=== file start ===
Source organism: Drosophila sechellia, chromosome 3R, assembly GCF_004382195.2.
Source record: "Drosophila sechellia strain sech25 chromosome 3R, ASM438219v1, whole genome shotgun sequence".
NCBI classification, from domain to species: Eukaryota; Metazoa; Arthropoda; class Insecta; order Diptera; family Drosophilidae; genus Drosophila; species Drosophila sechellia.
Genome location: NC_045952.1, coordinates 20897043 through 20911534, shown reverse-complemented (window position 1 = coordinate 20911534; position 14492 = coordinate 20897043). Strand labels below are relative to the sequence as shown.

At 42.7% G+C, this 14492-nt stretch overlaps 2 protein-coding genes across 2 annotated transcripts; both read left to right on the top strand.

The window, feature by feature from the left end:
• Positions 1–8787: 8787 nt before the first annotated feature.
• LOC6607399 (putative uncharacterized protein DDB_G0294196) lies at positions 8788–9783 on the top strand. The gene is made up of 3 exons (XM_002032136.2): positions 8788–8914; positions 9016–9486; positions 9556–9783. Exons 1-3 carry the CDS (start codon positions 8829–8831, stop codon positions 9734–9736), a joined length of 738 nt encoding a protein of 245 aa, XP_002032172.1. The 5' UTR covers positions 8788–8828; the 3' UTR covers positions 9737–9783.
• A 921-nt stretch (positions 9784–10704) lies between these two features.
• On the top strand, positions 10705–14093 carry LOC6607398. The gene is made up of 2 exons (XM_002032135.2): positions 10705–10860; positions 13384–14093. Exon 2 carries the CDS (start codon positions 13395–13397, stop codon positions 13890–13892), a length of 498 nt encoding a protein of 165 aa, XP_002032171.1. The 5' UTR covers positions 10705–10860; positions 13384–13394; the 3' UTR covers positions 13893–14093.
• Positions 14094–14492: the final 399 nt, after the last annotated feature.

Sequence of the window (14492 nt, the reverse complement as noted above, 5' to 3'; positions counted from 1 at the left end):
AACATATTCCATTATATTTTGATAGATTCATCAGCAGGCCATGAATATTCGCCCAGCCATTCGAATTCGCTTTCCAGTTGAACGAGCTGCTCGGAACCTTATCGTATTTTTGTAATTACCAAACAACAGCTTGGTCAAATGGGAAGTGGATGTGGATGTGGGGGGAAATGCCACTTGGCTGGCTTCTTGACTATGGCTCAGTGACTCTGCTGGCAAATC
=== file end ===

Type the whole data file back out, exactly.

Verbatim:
Source organism: Drosophila sechellia, chromosome 3R, assembly GCF_004382195.2.
Source record: "Drosophila sechellia strain sech25 chromosome 3R, ASM438219v1, whole genome shotgun sequence".
NCBI classification, from domain to species: Eukaryota; Metazoa; Arthropoda; class Insecta; order Diptera; family Drosophilidae; genus Drosophila; species Drosophila sechellia.
Genome location: NC_045952.1, coordinates 20897043 through 20911534, shown reverse-complemented (window position 1 = coordinate 20911534; position 14492 = coordinate 20897043). Strand labels below are relative to the sequence as shown.

At 42.7% G+C, this 14492-nt stretch overlaps 2 protein-coding genes across 2 annotated transcripts; both read left to right on the top strand.

The window, feature by feature from the left end:
• Positions 1–8787: 8787 nt before the first annotated feature.
• LOC6607399 (putative uncharacterized protein DDB_G0294196) lies at positions 8788–9783 on the top strand. The gene is made up of 3 exons (XM_002032136.2): positions 8788–8914; positions 9016–9486; positions 9556–9783. Exons 1-3 carry the CDS (start codon positions 8829–8831, stop codon positions 9734–9736), a joined length of 738 nt encoding a protein of 245 aa, XP_002032172.1. The 5' UTR covers positions 8788–8828; the 3' UTR covers positions 9737–9783.
• A 921-nt stretch (positions 9784–10704) lies between these two features.
• On the top strand, positions 10705–14093 carry LOC6607398. The gene is made up of 2 exons (XM_002032135.2): positions 10705–10860; positions 13384–14093. Exon 2 carries the CDS (start codon positions 13395–13397, stop codon positions 13890–13892), a length of 498 nt encoding a protein of 165 aa, XP_002032171.1. The 5' UTR covers positions 10705–10860; positions 13384–13394; the 3' UTR covers positions 13893–14093.
• Positions 14094–14492: the final 399 nt, after the last annotated feature.

Sequence of the window (14492 nt, the reverse complement as noted above, 5' to 3'; positions counted from 1 at the left end):
AACATATTCCATTATATTTTGATAGATTCATCAGCAGGCCATGAATATTCGCCCAGCCATTCGAATTCGCTTTCCAGTTGAACGAGCTGCTCGGAACCTTATCGTATTTTTGTAATTACCAAACAACAGCTTGGTCAAATGGGAAGTGGATGTGGATGTGGGGGGAAATGCCACTTGGCTGGCTTCTTGACTATGGCTCAGTGACTCTGCTGGCAAATC